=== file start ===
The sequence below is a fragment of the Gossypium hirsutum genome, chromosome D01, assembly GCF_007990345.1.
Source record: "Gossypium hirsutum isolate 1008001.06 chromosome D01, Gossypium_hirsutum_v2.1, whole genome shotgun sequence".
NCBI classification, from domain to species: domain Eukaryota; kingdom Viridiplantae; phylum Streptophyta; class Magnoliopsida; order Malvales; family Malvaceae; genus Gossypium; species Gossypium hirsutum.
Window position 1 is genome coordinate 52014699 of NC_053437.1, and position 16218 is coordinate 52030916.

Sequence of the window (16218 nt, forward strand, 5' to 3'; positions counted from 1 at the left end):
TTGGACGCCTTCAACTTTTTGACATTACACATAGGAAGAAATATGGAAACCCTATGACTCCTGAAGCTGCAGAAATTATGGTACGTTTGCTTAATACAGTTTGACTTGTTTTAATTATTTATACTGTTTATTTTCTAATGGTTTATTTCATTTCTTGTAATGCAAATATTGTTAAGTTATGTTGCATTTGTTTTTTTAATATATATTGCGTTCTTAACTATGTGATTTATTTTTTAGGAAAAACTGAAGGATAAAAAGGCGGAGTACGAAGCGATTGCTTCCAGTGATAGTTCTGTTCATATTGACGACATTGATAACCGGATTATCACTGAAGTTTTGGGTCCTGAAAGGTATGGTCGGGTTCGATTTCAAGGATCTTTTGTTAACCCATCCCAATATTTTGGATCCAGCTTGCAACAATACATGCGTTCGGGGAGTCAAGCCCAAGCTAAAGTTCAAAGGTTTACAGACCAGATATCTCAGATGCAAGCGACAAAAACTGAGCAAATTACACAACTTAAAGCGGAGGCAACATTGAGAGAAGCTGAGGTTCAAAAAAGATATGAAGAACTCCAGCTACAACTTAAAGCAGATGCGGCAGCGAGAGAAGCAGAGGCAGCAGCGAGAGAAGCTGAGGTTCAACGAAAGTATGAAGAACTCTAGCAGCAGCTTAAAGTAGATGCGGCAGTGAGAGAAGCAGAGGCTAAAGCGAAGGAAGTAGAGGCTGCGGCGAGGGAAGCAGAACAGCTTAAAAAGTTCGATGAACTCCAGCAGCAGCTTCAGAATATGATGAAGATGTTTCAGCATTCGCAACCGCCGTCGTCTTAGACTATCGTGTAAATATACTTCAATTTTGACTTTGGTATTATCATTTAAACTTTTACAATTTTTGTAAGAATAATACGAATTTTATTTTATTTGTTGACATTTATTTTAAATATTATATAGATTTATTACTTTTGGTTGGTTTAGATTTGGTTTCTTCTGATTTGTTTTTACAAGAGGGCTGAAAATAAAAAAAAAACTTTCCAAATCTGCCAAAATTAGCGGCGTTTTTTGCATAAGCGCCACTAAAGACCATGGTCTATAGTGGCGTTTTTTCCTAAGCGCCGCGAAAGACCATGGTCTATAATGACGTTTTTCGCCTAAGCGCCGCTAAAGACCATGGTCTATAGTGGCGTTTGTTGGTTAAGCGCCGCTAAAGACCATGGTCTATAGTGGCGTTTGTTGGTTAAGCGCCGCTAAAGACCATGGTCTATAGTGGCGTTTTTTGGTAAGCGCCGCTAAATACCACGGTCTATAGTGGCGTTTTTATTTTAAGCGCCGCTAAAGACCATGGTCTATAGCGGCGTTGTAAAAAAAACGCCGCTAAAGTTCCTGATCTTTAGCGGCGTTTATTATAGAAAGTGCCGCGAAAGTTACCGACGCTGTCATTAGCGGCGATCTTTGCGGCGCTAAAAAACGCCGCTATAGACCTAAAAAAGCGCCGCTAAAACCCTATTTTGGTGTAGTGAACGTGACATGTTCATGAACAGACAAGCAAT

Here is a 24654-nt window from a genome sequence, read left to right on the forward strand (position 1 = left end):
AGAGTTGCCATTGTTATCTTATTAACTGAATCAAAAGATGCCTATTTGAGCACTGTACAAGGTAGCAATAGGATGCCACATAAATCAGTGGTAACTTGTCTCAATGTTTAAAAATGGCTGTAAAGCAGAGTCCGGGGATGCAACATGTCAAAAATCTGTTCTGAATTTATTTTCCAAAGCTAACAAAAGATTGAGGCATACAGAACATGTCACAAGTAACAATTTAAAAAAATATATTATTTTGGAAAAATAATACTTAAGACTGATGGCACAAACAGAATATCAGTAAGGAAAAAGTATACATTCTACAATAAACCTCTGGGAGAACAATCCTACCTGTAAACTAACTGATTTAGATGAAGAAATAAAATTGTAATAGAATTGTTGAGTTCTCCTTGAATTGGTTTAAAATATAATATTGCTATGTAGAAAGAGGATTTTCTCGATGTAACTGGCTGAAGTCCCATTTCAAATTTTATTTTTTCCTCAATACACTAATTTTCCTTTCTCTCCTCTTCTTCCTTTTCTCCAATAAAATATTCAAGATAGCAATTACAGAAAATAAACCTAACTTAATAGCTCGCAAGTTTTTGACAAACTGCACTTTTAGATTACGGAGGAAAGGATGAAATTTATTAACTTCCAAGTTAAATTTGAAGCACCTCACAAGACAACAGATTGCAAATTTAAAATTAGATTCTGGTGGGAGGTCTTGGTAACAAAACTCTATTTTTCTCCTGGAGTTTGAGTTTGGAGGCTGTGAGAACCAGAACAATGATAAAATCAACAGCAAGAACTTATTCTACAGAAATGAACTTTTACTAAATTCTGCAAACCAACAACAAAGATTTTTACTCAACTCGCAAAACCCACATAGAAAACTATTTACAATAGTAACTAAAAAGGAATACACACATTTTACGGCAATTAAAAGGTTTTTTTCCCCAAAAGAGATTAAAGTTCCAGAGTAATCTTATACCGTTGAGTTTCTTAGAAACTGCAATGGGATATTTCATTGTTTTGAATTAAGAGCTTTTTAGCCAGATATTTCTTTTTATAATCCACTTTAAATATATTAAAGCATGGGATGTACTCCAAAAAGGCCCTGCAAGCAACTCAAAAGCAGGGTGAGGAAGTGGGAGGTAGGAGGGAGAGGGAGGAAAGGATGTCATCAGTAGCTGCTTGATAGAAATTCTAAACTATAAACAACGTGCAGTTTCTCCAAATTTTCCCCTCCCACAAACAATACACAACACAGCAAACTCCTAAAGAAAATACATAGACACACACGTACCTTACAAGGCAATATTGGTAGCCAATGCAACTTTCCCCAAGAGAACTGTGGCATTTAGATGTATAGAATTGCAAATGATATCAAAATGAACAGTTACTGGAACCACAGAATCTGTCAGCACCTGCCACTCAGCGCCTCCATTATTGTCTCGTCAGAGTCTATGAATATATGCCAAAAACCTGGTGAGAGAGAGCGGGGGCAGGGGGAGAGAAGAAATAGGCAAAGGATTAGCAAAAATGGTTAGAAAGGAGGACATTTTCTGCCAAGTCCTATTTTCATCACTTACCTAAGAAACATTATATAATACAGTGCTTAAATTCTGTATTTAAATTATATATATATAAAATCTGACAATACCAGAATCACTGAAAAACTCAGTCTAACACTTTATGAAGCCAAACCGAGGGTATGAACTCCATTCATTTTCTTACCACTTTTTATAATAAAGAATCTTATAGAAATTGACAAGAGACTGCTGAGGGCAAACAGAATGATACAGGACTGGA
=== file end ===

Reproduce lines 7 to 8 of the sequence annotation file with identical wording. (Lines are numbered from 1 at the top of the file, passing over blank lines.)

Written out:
Here is a 24654-nt window from a genome sequence, read left to right on the forward strand (position 1 = left end):
AGAGTTGCCATTGTTATCTTATTAACTGAATCAAAAGATGCCTATTTGAGCACTGTACAAGGTAGCAATAGGATGCCACATAAATCAGTGGTAACTTGTCTCAATGTTTAAAAATGGCTGTAAAGCAGAGTCCGGGGATGCAACATGTCAAAAATCTGTTCTGAATTTATTTTCCAAAGCTAACAAAAGATTGAGGCATACAGAACATGTCACAAGTAACAATTTAAAAAAATATATTATTTTGGAAAAATAATACTTAAGACTGATGGCACAAACAGAATATCAGTAAGGAAAAAGTATACATTCTACAATAAACCTCTGGGAGAACAATCCTACCTGTAAACTAACTGATTTAGATGAAGAAATAAAATTGTAATAGAATTGTTGAGTTCTCCTTGAATTGGTTTAAAATATAATATTGCTATGTAGAAAGAGGATTTTCTCGATGTAACTGGCTGAAGTCCCATTTCAAATTTTATTTTTTCCTCAATACACTAATTTTCCTTTCTCTCCTCTTCTTCCTTTTCTCCAATAAAATATTCAAGATAGCAATTACAGAAAATAAACCTAACTTAATAGCTCGCAAGTTTTTGACAAACTGCACTTTTAGATTACGGAGGAAAGGATGAAATTTATTAACTTCCAAGTTAAATTTGAAGCACCTCACAAGACAACAGATTGCAAATTTAAAATTAGATTCTGGTGGGAGGTCTTGGTAACAAAACTCTATTTTTCTCCTGGAGTTTGAGTTTGGAGGCTGTGAGAACCAGAACAATGATAAAATCAACAGCAAGAACTTATTCTACAGAAATGAACTTTTACTAAATTCTGCAAACCAACAACAAAGATTTTTACTCAACTCGCAAAACCCACATAGAAAACTATTTACAATAGTAACTAAAAAGGAATACACACATTTTACGGCAATTAAAAGGTTTTTTTCCCCAAAAGAGATTAAAGTTCCAGAGTAATCTTATACCGTTGAGTTTCTTAGAAACTGCAATGGGATATTTCATTGTTTTGAATTAAGAGCTTTTTAGCCAGATATTTCTTTTTATAATCCACTTTAAATATATTAAAGCATGGGATGTACTCCAAAAAGGCCCTGCAAGCAACTCAAAAGCAGGGTGAGGAAGTGGGAGGTAGGAGGGAGAGGGAGGAAAGGATGTCATCAGTAGCTGCTTGATAGAAATTCTAAACTATAAACAACGTGCAGTTTCTCCAAATTTTCCCCTCCCACAAACAATACACAACACAGCAAACTCCTAAAGAAAATACATAGACACACACGTACCTTACAAGGCAATATTGGTAGCCAATGCAACTTTCCCCAAGAGAACTGTGGCATTTAGATGTATAGAATTGCAAATGATATCAAAATGAACAGTTACTGGAACCACAGAATCTGTCAGCACCTGCCACTCAGCGCCTCCATTATTGTCTCGTCAGAGTCTATGAATATATGCCAAAAACCTGGTGAGAGAGAGCGGGGGCAGGGGGAGAGAAGAAATAGGCAAAGGATTAGCAAAAATGGTTAGAAAGGAGGACATTTTCTGCCAAGTCCTATTTTCATCACTTACCTAAGAAACATTATATAATACAGTGCTTAAATTCTGTATTTAAATTATATATATATAAAATCTGACAATACCAGAATCACTGAAAAACTCAGTCTAACACTTTATGAAGCCAAACCGAGGGTATGAACTCCATTCATTTTCTTACCACTTTTTATAATAAAGAATCTTATAGAAATTGACAAGAGACTGCTGAGGGCAAACAGAATGATACAGGACTGGA